Besides the mandatory running workouts that I need to complete all the races I have scheduled - there are three main supplemental workout categories that I break my week into:
Ab & Core Work, Nutrition, & Leg StrengtheningI HATE the first two ... they are the biggest challenge for me. If I could trade one huge kick in the groin in exchange for no more ab work ever ... I would take it! And eating right has always been a struggle - but that part's getting better. My current ab & core routine doesn't give me "EMZ abs", but it gets the job done. And constant thought about proper fueling and hydration always make "tomorrow's run" much easier with high energy levels.
As far as leg strengthening ... I think it's a must for marathoners. It helps develop the smaller stabilizing muscles and the increased strength aids in injury prevention. I know a lot of runners stay away from leg strengthening and rely only on running, but I notice a HUGE difference when I'm consistent with my additional leg workouts at the gym. I feel stronger. I'm faster. And most importantly, it helps me avoid "time-off" injuries.
Here is a look specifically at my leg workout at the gym. I typically complete this workout two, and sometimes three times a week. I NEVER use heavy weights ... just high repetition. And most importantly I make sure I stretch before, during, and after the workouts.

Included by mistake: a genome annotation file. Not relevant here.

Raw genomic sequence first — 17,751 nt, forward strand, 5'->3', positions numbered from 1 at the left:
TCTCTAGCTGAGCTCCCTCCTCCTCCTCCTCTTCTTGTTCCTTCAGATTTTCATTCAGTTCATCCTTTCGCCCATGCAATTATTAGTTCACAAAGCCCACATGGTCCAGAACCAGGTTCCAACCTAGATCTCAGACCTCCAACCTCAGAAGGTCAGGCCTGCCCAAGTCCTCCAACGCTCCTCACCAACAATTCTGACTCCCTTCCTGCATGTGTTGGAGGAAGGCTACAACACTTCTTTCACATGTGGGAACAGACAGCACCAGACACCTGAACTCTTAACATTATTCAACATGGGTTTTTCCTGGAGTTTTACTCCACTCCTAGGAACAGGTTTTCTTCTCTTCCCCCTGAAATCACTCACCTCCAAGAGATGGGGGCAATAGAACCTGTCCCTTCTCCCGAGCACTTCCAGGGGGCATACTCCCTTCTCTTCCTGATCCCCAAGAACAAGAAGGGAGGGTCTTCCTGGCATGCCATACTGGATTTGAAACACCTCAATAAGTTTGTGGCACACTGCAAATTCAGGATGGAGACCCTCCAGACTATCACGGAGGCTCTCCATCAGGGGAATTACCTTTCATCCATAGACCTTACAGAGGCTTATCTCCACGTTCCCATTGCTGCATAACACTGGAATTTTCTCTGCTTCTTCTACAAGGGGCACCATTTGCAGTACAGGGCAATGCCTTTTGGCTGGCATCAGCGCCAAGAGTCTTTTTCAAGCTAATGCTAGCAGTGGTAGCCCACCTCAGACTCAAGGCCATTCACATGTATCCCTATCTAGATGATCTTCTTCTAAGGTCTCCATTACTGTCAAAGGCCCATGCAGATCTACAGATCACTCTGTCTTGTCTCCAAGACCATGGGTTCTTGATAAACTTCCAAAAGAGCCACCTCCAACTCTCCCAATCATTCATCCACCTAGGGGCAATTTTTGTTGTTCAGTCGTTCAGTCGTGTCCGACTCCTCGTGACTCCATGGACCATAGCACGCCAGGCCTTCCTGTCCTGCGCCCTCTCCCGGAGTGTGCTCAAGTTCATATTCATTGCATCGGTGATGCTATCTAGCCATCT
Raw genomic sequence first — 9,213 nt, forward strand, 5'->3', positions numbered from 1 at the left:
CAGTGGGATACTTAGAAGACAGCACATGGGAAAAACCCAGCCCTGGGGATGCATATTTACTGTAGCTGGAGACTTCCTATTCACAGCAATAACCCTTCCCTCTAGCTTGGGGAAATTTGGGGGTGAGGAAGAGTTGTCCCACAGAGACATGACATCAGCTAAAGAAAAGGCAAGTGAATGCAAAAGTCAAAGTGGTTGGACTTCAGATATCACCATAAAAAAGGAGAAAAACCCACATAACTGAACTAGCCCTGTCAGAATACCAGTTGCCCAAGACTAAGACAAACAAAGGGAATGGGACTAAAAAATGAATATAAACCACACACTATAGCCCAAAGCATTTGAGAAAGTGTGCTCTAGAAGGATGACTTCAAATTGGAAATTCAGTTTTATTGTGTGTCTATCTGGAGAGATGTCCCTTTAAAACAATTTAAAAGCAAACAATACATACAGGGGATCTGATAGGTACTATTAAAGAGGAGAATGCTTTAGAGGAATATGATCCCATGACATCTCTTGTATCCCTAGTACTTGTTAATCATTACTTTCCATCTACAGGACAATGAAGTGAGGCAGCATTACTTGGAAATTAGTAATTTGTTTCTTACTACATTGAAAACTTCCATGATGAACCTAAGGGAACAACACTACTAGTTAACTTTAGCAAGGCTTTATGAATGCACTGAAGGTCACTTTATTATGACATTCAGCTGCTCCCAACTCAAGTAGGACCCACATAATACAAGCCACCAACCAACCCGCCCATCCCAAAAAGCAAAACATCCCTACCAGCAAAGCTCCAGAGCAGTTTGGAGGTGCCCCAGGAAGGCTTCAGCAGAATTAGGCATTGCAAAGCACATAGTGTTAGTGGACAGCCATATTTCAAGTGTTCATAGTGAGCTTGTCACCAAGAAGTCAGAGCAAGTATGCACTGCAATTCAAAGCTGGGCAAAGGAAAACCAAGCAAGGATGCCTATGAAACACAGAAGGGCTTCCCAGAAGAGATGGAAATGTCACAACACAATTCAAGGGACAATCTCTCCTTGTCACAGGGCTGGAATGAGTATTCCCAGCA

Typically when I start at the gym, I do some light ab work to warm up and get my heart rate elevated a little. I'll do 2 sets of 20-25 of oblique & back bends on the inverted back extension bench, followed by 2 sets of 20 with the ab wheel.
1. Single Leg Squat - I used to do this on a bench with one leg elevated as shown in the photo, but lately I have changed to "Walking Single Leg Squats" around the track. I do 2-3 sets of 15-20 reps on each leg. BE CAREFUL TO KEEP YOUR BACK PERPENDICULAR TO THE FLOOR. This will help take the stress off of the knee. I see a lot of people do these while bending at the waist ... this is an easy exercise to HURT YOURSELF WITH if you don't do it correctly. This exercise strengthens your quads & butt, and the back of your groin that connects to your butt.
QUADS & BUTT
QUADS & BUTT
2. Seated Leg Press - (Not pictured) Lately I have began using the leg press machine at the gym for a little more quad & butt work. I only use about 100-120 lbs and do 2-3 sets of 20 reps. Be careful to keep your back straight and focus on pressing from your thighs and butt, not your knees.
3. Leg Extensions - I also do these on a machine. They are very important for building strength in the lower quad area (vastus medalis), which is important for downhill racing. Typically only about 60 lbs and 2 sets of 15-20 reps. Be careful with this one too ... too much weight can lead to knee injuries.
HIPS ... HIPS ... HIPSProbably the single most important exercises I do, especially as I get older, are HIP STRENGTHENING EXERCISES!!! We need strong hips as runners for stability, speed, and good health. Once I became more faithful to these specific exercises, my times began to come down, I felt better, and became an overall stronger runner.